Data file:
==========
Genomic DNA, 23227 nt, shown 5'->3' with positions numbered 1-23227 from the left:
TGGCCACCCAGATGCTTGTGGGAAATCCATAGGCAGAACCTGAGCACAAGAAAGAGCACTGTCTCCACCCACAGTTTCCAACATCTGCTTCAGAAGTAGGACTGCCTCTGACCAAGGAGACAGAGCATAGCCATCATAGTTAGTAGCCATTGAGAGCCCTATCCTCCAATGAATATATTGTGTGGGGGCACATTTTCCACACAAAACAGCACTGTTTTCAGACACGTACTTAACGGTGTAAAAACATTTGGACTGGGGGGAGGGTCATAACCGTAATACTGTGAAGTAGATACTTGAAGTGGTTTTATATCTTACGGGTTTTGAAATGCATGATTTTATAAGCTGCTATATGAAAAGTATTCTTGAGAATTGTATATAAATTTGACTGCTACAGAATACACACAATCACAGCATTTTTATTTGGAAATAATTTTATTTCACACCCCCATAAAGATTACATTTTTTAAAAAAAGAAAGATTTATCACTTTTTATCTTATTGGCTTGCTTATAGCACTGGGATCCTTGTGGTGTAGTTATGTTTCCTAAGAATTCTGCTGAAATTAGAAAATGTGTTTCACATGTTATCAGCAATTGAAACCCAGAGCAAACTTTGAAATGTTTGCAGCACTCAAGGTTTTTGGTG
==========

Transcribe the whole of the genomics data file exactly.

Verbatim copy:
Genomic DNA, 23227 nt, shown 5'->3' with positions numbered 1-23227 from the left:
TGGCCACCCAGATGCTTGTGGGAAATCCATAGGCAGAACCTGAGCACAAGAAAGAGCACTGTCTCCACCCACAGTTTCCAACATCTGCTTCAGAAGTAGGACTGCCTCTGACCAAGGAGACAGAGCATAGCCATCATAGTTAGTAGCCATTGAGAGCCCTATCCTCCAATGAATATATTGTGTGGGGGCACATTTTCCACACAAAACAGCACTGTTTTCAGACACGTACTTAACGGTGTAAAAACATTTGGACTGGGGGGAGGGTCATAACCGTAATACTGTGAAGTAGATACTTGAAGTGGTTTTATATCTTACGGGTTTTGAAATGCATGATTTTATAAGCTGCTATATGAAAAGTATTCTTGAGAATTGTATATAAATTTGACTGCTACAGAATACACACAATCACAGCATTTTTATTTGGAAATAATTTTATTTCACACCCCCATAAAGATTACATTTTTTAAAAAAAGAAAGATTTATCACTTTTTATCTTATTGGCTTGCTTATAGCACTGGGATCCTTGTGGTGTAGTTATGTTTCCTAAGAATTCTGCTGAAATTAGAAAATGTGTTTCACATGTTATCAGCAATTGAAACCCAGAGCAAACTTTGAAATGTTTGCAGCACTCAAGGTTTTTGGTG